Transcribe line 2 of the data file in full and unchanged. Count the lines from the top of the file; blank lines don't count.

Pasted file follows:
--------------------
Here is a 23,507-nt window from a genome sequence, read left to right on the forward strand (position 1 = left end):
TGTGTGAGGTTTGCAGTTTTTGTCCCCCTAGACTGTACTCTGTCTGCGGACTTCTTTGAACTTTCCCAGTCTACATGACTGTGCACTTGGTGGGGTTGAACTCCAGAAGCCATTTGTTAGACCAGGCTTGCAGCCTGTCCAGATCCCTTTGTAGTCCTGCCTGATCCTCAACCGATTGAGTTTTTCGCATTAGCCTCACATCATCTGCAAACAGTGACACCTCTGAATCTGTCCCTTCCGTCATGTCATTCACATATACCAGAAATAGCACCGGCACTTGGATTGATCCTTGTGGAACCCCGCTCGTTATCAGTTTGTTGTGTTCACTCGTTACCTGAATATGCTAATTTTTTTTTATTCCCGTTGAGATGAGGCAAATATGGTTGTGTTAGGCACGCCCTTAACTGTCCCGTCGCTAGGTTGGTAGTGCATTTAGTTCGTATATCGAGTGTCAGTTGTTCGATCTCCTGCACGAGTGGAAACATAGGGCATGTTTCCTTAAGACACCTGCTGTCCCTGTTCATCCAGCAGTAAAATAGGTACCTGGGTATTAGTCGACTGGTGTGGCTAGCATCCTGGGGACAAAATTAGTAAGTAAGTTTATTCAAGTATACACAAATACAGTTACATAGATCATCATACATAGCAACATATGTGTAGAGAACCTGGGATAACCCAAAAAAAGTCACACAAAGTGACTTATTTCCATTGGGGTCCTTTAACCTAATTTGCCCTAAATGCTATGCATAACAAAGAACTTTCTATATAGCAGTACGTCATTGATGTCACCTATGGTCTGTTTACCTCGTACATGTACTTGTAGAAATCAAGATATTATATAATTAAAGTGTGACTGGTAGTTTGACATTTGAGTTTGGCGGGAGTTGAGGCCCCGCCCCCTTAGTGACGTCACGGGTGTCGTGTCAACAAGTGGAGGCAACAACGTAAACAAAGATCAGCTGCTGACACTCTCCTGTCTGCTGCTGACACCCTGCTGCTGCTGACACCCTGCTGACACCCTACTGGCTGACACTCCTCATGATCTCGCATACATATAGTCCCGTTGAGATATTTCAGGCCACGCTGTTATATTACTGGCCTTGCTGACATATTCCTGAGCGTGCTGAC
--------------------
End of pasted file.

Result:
TGTGTGAGGTTTGCAGTTTTTGTCCCCCTAGACTGTACTCTGTCTGCGGACTTCTTTGAACTTTCCCAGTCTACATGACTGTGCACTTGGTGGGGTTGAACTCCAGAAGCCATTTGTTAGACCAGGCTTGCAGCCTGTCCAGATCCCTTTGTAGTCCTGCCTGATCCTCAACCGATTGAGTTTTTCGCATTAGCCTCACATCATCTGCAAACAGTGACACCTCTGAATCTGTCCCTTCCGTCATGTCATTCACATATACCAGAAATAGCACCGGCACTTGGATTGATCCTTGTGGAACCCCGCTCGTTATCAGTTTGTTGTGTTCACTCGTTACCTGAATATGCTAATTTTTTTTTATTCCCGTTGAGATGAGGCAAATATGGTTGTGTTAGGCACGCCCTTAACTGTCCCGTCGCTAGGTTGGTAGTGCATTTAGTTCGTATATCGAGTGTCAGTTGTTCGATCTCCTGCACGAGTGGAAACATAGGGCATGTTTCCTTAAGACACCTGCTGTCCCTGTTCATCCAGCAGTAAAATAGGTACCTGGGTATTAGTCGACTGGTGTGGCTAGCATCCTGGGGACAAAATTAGTAAGTAAGTTTATTCAAGTATACACAAATACAGTTACATAGATCATCATACATAGCAACATATGTGTAGAGAACCTGGGATAACCCAAAAAAAGTCACACAAAGTGACTTATTTCCATTGGGGTCCTTTAACCTAATTTGCCCTAAATGCTATGCATAACAAAGAACTTTCTATATAGCAGTACGTCATTGATGTCACCTATGGTCTGTTTACCTCGTACATGTACTTGTAGAAATCAAGATATTATATAATTAAAGTGTGACTGGTAGTTTGACATTTGAGTTTGGCGGGAGTTGAGGCCCCGCCCCCTTAGTGACGTCACGGGTGTCGTGTCAACAAGTGGAGGCAACAACGTAAACAAAGATCAGCTGCTGACACTCTCCTGTCTGCTGCTGACACCCTGCTGCTGCTGACACCCTGCTGACACCCTACTGGCTGACACTCCTCATGATCTCGCATACATATAGTCCCGTTGAGATATTTCAGGCCACGCTGTTATATTACTGGCCTTGCTGACATATTCCTGAGCGTGCTGAC